From Coronation Street to JB Priestley, Kate Anthony talks to Sarah Freeman about her life on stage and screen.
As Kate Anthony knows only too well, a gap year can be a dangerous thing.
Growing up in Alwoodley in Leeds during the 1960s and 70s she was, she says, a shy child and while like other girls in her class she took dance lessons, she never had any intentions of performing professionally.
Slightly bookish, she studied hard for her A-levels and both Anthony and her parents assumed that she would probably go onto do an English degree. Then came the gap year.
“I just needed some time away from books and for some reason I decide I was going to do an A-level in drama at Park Lane College. I have no idea where the impetus for that came from, but it changed everything. While I was there I was lucky enough to meet the playwright Vanessa Rosenthal and it was she who really encouraged me to audition to drama school. It was something which wasn’t even on my radar, but she sowed the seed and the more we talked the more it began to grow. It was Vanessa who suggested trying Webber Douglas Academy because it was more down to earth and less upper class than Rada and off I went.
“I know mum and dad could quite believe the sudden change of direction and I am sure they were worried but the forgave me, they forgave Vanessa and things turned out alright.”
More than alright. Now in her early 50s, Anthony is one of those faces who is instantly recognisable because of the sheer amount of work under her belt. From Angela Phillips in As Time Goes By to ‘Aunty’ Pam Hobsworth in Coronation Street, she has worked more or less continuously and learnt early on that unless there is a very good reason to turn down a role you should always say yes. It was that philosophy which recently saw her appear in the phenomenon which is Game of Thrones. Her time on screen as a Braavosi woman in the current season might have been short, but it left a lasting impression.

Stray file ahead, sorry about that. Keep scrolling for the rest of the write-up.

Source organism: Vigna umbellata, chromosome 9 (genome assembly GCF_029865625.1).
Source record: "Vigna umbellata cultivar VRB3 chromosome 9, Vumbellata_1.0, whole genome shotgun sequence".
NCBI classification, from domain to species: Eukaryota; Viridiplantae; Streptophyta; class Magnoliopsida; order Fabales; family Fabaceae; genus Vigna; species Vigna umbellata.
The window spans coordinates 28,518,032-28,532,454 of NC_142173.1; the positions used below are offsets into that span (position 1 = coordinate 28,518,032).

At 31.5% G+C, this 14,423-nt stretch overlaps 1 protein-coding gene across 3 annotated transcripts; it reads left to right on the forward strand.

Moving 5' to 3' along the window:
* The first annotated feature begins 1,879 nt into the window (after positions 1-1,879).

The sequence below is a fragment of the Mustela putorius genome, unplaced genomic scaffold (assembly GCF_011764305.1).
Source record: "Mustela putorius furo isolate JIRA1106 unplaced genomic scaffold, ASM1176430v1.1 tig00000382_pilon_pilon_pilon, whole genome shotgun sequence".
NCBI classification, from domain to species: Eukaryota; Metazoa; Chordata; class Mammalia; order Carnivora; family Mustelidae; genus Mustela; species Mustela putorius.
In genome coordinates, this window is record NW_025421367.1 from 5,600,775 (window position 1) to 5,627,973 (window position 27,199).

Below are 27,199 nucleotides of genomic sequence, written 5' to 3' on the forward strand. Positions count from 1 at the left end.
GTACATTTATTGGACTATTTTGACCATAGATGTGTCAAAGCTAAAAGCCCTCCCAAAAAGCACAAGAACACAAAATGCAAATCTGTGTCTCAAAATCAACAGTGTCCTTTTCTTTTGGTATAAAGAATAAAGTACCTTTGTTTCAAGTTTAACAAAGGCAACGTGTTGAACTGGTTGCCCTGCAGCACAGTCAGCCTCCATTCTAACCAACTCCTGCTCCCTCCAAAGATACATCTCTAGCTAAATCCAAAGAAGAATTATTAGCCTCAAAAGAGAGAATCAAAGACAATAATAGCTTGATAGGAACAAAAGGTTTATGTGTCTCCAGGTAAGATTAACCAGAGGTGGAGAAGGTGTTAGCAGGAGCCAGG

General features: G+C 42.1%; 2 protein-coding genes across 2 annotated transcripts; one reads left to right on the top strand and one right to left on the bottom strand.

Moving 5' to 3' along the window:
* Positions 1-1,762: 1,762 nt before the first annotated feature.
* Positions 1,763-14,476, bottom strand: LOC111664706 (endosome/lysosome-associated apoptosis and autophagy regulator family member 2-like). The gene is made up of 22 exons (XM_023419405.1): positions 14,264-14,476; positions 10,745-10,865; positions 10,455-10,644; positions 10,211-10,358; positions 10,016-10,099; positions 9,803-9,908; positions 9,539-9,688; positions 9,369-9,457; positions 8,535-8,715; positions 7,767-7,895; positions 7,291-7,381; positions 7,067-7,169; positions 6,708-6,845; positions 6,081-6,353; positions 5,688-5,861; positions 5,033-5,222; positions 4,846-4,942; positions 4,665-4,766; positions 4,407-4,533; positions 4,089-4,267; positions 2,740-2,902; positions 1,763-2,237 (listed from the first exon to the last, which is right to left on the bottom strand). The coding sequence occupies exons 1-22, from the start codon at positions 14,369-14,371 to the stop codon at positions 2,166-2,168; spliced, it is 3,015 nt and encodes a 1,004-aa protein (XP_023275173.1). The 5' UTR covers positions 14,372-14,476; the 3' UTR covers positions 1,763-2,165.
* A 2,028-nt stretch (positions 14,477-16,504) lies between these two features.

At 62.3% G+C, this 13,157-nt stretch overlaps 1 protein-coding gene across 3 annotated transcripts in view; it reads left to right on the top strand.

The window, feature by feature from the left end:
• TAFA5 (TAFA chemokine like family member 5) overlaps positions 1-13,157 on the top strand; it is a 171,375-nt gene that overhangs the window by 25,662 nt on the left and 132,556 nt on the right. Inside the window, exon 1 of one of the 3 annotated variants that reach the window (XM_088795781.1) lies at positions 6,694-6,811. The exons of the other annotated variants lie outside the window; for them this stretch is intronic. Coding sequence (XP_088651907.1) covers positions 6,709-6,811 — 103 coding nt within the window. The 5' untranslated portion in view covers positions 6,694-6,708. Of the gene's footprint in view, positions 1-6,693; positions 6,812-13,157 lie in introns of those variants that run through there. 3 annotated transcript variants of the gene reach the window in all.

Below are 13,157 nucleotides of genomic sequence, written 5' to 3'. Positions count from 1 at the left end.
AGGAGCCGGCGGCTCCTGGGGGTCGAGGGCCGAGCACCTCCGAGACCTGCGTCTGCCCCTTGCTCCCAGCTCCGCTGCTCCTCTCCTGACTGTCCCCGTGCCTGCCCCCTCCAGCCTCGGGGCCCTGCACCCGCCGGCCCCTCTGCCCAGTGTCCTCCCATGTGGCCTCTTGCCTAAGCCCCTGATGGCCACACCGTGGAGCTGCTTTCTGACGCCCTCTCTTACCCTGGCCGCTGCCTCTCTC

“Now that was absolutely bonkers,” laughs Anthony. “My agent phoned up and I had no idea what Game of Thrones was really, but he told me to go along anyway. I have never seen so much secrecy surrounding a production. Before they would even see me I had to sign a confidentiality agreement and that was just for the audition. Everything was on a need-to-know basis, but it was a lot of fun.”
Things have been a little less covert on her latest job – Northern Broadsides’ new touring production of JB Priestley’s When We Are Married. Directed by the company’s artistic director Barrie Rutter, Anthony plays the bossy and domineering Clara Soppitt who along with two other wives discovers the marriage ceremony they went through 25 years earlier is not legally binding. The production opened in York last month and also stars fellow Corrie actors Sue Delaney and Steve Huison.
“I think I may have been in the Rovers at the same time as Steve once, but we never shared any scenes together. I loved being in Coronation Street. I was only supposed to be in for six months, but it ended up being far longer. I had a young family back in London so it wasn’t easy juggling the job and home, but somehow we made it work.